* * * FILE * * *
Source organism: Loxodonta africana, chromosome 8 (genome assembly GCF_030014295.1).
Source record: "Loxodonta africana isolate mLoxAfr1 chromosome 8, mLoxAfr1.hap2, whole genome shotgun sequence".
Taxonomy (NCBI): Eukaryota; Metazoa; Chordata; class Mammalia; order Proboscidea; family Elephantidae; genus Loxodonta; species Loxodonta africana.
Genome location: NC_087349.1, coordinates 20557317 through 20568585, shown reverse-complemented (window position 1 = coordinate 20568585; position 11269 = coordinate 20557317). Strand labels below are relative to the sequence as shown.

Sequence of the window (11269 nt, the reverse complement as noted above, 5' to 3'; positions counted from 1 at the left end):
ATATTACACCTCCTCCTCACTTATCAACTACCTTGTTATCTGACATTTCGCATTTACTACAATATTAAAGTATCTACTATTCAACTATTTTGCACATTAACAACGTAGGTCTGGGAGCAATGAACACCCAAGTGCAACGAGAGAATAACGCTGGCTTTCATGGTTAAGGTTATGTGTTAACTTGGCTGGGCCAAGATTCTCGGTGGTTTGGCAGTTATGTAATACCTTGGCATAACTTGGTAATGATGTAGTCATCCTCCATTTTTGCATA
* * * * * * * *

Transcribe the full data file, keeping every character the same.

Source organism: Loxodonta africana, chromosome 8 (genome assembly GCF_030014295.1).
Source record: "Loxodonta africana isolate mLoxAfr1 chromosome 8, mLoxAfr1.hap2, whole genome shotgun sequence".
Taxonomy (NCBI): Eukaryota; Metazoa; Chordata; class Mammalia; order Proboscidea; family Elephantidae; genus Loxodonta; species Loxodonta africana.
Genome location: NC_087349.1, coordinates 20557317 through 20568585, shown reverse-complemented (window position 1 = coordinate 20568585; position 11269 = coordinate 20557317). Strand labels below are relative to the sequence as shown.

Sequence of the window (11269 nt, the reverse complement as noted above, 5' to 3'; positions counted from 1 at the left end):
ATATTACACCTCCTCCTCACTTATCAACTACCTTGTTATCTGACATTTCGCATTTACTACAATATTAAAGTATCTACTATTCAACTATTTTGCACATTAACAACGTAGGTCTGGGAGCAATGAACACCCAAGTGCAACGAGAGAATAACGCTGGCTTTCATGGTTAAGGTTATGTGTTAACTTGGCTGGGCCAAGATTCTCGGTGGTTTGGCAGTTATGTAATACCTTGGCATAACTTGGTAATGATGTAGTCATCCTCCATTTTTGCATA